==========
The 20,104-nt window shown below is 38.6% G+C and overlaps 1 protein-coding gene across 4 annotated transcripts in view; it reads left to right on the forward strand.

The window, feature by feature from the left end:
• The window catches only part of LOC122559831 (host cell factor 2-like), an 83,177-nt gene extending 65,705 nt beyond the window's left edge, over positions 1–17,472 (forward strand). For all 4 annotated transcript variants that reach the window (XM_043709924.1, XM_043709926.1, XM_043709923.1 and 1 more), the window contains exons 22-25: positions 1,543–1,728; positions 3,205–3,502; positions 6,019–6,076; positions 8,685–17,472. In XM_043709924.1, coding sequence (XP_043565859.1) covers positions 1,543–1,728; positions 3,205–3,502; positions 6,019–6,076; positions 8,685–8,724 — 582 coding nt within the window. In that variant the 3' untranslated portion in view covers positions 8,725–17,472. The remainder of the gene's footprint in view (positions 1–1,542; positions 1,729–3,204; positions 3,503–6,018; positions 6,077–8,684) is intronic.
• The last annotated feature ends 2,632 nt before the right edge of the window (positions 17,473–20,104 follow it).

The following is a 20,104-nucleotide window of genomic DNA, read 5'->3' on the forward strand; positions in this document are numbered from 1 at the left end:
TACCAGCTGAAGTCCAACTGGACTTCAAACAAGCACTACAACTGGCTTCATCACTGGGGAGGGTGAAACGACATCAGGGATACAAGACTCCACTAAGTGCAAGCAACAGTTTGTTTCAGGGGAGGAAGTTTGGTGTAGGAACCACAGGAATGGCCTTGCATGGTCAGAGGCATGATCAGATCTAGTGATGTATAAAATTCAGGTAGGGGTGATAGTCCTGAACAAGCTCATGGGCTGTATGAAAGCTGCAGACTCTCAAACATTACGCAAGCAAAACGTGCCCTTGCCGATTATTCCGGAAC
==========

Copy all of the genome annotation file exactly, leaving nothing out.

The 20,104-nt window shown below is 38.6% G+C and overlaps 1 protein-coding gene across 4 annotated transcripts in view; it reads left to right on the forward strand.

The window, feature by feature from the left end:
• The window catches only part of LOC122559831 (host cell factor 2-like), an 83,177-nt gene extending 65,705 nt beyond the window's left edge, over positions 1–17,472 (forward strand). For all 4 annotated transcript variants that reach the window (XM_043709924.1, XM_043709926.1, XM_043709923.1 and 1 more), the window contains exons 22-25: positions 1,543–1,728; positions 3,205–3,502; positions 6,019–6,076; positions 8,685–17,472. In XM_043709924.1, coding sequence (XP_043565859.1) covers positions 1,543–1,728; positions 3,205–3,502; positions 6,019–6,076; positions 8,685–8,724 — 582 coding nt within the window. In that variant the 3' untranslated portion in view covers positions 8,725–17,472. The remainder of the gene's footprint in view (positions 1–1,542; positions 1,729–3,204; positions 3,503–6,018; positions 6,077–8,684) is intronic.
• The last annotated feature ends 2,632 nt before the right edge of the window (positions 17,473–20,104 follow it).

The following is a 20,104-nucleotide window of genomic DNA, read 5'->3' on the forward strand; positions in this document are numbered from 1 at the left end:
TACCAGCTGAAGTCCAACTGGACTTCAAACAAGCACTACAACTGGCTTCATCACTGGGGAGGGTGAAACGACATCAGGGATACAAGACTCCACTAAGTGCAAGCAACAGTTTGTTTCAGGGGAGGAAGTTTGGTGTAGGAACCACAGGAATGGCCTTGCATGGTCAGAGGCATGATCAGATCTAGTGATGTATAAAATTCAGGTAGGGGTGATAGTCCTGAACAAGCTCATGGGCTGTATGAAAGCTGCAGACTCTCAAACATTACGCAAGCAAAACGTGCCCTTGCCGATTATTCCGGAAC